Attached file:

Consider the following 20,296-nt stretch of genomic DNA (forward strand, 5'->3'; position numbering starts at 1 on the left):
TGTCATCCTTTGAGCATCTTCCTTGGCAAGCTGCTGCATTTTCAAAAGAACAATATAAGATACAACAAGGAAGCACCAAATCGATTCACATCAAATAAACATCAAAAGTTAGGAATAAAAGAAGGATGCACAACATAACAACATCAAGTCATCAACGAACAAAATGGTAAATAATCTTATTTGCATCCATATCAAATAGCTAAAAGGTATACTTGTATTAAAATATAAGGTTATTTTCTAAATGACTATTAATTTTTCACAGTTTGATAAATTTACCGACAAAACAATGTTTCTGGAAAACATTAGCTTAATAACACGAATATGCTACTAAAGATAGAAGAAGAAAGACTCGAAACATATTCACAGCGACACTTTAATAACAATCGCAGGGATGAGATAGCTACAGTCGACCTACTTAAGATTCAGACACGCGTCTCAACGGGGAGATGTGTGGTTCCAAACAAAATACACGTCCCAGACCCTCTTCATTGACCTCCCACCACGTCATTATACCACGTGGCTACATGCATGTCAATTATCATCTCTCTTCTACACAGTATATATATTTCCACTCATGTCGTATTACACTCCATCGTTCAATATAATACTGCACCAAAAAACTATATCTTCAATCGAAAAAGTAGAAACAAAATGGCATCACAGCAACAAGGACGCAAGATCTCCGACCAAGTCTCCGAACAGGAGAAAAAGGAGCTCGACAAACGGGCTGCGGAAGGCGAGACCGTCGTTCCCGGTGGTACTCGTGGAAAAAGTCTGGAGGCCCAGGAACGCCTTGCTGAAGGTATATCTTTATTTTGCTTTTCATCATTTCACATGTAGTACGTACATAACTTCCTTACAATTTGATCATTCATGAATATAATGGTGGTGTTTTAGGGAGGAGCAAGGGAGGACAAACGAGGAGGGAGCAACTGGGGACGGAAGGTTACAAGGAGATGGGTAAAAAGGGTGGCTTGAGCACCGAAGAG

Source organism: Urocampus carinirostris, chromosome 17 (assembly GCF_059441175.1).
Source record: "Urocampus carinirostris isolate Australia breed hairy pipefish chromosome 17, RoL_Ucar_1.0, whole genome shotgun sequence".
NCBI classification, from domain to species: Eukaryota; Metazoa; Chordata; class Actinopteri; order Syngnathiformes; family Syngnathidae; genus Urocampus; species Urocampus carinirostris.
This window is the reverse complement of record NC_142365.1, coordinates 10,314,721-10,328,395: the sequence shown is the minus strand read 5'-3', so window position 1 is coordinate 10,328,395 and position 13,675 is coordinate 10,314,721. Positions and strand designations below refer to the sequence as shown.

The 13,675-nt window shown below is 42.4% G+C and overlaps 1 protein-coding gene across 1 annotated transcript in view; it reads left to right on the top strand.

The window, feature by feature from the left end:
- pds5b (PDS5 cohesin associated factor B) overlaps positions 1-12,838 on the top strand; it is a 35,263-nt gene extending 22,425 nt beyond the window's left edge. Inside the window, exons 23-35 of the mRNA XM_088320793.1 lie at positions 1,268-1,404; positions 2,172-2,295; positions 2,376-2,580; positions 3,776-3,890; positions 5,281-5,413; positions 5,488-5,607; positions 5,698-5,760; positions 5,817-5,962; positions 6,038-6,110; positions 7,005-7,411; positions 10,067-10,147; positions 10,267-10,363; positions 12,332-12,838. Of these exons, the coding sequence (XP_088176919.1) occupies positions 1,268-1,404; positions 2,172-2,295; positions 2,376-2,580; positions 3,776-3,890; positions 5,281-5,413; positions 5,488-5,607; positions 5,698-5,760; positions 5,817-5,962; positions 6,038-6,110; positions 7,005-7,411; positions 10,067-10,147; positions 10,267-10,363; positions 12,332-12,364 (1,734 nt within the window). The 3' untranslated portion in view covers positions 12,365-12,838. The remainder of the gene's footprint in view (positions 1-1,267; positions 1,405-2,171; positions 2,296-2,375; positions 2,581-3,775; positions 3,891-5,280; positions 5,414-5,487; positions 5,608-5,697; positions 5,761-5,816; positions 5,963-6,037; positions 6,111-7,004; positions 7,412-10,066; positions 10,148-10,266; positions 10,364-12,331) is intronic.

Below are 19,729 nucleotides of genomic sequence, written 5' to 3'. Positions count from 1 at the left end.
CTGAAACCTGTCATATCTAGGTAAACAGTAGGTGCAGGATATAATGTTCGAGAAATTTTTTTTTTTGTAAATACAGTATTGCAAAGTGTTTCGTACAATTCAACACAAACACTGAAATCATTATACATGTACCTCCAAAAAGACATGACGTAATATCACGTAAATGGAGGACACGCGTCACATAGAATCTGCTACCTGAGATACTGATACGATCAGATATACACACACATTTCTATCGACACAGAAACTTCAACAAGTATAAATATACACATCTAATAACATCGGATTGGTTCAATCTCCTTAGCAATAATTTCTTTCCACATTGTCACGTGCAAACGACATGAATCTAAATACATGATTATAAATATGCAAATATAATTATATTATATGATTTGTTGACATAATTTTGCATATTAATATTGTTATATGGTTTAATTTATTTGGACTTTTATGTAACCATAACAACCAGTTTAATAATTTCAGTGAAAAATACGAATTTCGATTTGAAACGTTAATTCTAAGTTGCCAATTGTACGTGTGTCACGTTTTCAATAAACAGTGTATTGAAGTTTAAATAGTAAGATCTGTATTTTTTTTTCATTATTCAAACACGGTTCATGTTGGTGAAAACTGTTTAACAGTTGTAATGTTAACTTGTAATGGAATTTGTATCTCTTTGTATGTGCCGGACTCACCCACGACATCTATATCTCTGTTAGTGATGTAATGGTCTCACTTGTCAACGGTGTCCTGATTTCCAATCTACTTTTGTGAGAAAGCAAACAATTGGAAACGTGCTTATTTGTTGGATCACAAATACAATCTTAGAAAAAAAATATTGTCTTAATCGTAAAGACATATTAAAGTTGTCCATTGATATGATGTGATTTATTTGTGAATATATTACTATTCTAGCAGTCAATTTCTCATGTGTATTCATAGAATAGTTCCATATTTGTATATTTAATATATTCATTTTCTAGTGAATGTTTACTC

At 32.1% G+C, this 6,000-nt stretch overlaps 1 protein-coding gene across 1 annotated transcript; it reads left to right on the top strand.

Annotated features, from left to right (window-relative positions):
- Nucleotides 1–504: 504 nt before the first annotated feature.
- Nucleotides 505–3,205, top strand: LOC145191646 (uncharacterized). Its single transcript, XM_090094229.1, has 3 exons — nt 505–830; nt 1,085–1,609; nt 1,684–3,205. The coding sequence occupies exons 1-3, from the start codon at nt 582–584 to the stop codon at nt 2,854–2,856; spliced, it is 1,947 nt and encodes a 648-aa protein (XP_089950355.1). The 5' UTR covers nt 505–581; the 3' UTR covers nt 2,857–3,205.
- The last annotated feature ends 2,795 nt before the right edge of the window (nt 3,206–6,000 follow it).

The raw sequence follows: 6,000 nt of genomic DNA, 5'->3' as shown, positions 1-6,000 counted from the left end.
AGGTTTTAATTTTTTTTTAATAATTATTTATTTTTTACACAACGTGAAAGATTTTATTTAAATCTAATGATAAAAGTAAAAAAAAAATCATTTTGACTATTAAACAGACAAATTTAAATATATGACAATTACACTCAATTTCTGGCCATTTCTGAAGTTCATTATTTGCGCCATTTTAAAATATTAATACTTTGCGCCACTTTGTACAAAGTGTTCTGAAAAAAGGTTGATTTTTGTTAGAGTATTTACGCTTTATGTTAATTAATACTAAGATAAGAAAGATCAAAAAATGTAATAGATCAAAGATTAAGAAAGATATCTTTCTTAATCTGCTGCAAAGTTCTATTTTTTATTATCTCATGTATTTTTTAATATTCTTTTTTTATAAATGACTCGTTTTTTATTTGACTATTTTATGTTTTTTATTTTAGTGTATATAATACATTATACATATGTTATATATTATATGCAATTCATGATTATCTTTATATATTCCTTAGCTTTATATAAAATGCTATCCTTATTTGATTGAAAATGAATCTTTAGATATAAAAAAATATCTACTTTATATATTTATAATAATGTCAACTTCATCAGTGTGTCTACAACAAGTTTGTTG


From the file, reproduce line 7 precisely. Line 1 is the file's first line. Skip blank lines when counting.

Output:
The 13,675-nt window shown below is 42.4% G+C and overlaps 1 protein-coding gene across 1 annotated transcript in view; it reads left to right on the top strand.